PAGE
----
Sony's security was not updated and the PlayStation Network had little firewall protection, according to the testimony of a cybersecurity expert before Congress.

Speaking to the House Energy & Commerce Committee, Eugene Spafford, the executive director of the Purdue University Center for Education and Research in Information Assurance and Security (CERIAS), said the problem at Sony was that the PlayStation Network it was using an older version of the Apache Web server software. He said the problem was reported on an open forum.

Spafford added that Sony employees knew about the problem for two months before it came to light as a result of the data breach.

Sony detected the hacking attack on April 19. But some data was stolen two to three days before that, from the Sony Entertainment Online network.

Spafford noted that when investigators detect a data breach, they sometimes have to figure out when the vulnerability left their systems open, because the vulnerability isn't noticed until someone exploits it.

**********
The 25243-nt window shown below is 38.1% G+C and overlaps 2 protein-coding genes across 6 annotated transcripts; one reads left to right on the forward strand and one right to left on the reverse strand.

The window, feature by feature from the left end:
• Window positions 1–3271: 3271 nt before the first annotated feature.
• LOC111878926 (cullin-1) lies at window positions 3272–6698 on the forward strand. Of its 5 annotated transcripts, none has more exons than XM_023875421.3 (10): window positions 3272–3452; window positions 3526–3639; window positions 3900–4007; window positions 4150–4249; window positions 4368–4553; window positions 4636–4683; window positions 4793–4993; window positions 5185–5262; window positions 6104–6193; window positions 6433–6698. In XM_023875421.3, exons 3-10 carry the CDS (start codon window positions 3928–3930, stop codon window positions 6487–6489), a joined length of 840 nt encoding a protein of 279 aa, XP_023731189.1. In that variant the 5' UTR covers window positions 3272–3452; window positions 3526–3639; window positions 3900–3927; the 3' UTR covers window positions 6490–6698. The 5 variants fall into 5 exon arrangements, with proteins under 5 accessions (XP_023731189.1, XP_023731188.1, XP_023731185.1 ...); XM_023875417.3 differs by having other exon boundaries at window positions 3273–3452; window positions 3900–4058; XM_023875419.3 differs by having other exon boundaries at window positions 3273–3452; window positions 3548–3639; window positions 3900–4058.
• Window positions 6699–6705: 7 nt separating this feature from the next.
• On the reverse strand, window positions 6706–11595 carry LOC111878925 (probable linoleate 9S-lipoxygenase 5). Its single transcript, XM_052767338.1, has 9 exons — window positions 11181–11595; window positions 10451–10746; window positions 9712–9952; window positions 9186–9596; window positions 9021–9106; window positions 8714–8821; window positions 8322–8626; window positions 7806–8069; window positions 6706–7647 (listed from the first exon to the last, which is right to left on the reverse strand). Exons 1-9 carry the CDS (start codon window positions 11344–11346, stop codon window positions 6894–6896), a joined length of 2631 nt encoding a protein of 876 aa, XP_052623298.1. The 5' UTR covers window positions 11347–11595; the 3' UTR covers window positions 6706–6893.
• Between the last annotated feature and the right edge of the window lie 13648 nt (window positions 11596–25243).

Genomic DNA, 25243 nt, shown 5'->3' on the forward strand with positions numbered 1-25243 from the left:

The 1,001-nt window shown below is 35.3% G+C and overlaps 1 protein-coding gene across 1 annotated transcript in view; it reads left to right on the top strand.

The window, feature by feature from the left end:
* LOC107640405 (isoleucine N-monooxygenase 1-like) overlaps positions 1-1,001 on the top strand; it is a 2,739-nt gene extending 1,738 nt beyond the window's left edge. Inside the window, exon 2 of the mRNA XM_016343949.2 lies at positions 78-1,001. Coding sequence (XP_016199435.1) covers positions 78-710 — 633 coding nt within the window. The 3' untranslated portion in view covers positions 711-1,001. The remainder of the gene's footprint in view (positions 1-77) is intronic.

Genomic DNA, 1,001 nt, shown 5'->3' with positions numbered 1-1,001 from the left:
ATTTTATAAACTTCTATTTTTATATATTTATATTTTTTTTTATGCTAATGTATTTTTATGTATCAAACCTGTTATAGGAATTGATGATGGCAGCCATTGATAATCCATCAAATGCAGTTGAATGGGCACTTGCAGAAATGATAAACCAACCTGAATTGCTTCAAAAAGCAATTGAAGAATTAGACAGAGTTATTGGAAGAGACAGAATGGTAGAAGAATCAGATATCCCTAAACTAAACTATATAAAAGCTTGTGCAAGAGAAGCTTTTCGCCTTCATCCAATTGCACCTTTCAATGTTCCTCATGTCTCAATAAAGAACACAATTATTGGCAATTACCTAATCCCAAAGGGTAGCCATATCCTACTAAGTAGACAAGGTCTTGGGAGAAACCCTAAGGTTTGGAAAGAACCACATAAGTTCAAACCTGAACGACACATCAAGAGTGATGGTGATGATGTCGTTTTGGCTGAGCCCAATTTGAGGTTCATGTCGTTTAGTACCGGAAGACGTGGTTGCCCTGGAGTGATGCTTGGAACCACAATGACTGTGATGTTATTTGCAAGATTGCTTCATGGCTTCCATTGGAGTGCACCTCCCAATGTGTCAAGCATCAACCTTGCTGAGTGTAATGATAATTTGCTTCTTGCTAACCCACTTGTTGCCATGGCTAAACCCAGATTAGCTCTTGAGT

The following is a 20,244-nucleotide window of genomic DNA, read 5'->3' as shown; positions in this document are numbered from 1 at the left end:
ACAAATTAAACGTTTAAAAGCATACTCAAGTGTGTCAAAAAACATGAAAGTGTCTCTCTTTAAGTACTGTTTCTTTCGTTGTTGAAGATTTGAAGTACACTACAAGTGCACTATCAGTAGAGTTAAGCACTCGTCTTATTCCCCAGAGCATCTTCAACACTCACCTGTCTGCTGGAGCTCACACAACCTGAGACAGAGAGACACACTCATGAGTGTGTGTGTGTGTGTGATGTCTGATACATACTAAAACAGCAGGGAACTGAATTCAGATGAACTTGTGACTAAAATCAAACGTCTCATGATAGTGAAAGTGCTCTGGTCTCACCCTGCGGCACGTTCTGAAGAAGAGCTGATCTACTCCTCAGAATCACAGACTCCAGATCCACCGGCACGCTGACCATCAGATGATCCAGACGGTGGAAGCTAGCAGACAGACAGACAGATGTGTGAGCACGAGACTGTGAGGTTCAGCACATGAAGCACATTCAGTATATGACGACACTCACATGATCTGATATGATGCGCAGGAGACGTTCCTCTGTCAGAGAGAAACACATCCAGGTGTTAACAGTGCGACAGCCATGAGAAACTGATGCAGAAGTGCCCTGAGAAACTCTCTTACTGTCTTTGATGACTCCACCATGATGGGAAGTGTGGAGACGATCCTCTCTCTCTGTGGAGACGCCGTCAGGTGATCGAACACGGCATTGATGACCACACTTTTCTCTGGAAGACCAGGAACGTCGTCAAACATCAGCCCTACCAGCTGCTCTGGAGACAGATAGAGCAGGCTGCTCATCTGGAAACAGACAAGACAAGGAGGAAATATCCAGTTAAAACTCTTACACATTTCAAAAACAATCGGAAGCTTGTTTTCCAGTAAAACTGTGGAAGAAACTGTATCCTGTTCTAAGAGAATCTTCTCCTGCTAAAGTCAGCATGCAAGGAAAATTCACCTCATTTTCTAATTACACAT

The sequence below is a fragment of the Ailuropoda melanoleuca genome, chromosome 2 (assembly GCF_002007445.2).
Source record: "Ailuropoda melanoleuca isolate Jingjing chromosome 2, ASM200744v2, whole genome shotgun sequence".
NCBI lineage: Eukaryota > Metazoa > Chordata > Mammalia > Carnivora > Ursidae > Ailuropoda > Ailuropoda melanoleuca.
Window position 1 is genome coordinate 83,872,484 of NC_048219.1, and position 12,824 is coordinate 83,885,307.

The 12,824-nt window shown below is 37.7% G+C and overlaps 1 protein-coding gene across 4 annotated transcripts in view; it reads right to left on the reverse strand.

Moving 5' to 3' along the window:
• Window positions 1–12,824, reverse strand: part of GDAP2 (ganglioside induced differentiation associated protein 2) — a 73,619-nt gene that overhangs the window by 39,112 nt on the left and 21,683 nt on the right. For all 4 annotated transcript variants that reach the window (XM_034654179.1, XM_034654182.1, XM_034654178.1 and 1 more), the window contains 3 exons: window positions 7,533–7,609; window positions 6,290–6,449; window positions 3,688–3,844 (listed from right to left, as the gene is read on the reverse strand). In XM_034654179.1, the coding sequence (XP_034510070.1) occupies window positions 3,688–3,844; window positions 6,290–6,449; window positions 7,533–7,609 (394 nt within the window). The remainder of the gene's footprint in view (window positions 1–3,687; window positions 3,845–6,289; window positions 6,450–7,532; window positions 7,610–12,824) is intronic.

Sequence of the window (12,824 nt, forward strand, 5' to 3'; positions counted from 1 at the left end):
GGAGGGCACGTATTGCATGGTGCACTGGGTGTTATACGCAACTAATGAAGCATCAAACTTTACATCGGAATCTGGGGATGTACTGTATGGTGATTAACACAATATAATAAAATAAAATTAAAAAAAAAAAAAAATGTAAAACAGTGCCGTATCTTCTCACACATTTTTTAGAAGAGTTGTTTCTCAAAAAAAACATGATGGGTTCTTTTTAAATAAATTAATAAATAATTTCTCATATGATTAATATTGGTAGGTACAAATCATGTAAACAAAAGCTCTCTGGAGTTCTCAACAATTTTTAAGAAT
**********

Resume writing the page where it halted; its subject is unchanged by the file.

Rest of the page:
The Privacy Rights Clearinghouse keeps a database of known data breaches. The organization notes that there are dozens of data security breaches every year and 100 million records are exposed on average. Spafford noted that with 100 million records from Sony being released it might even depress the price of credit card records.

While some might bash Sony, Pablo Martinez, Deputy Special Agent in Charge of the Criminal Investigative Division at the U.S. Secret Service, told the committee that Sony is hardly alone. The vast majority of attacks on databases were not highly difficult.

A Sony spokesperson did not respond to a request for comment.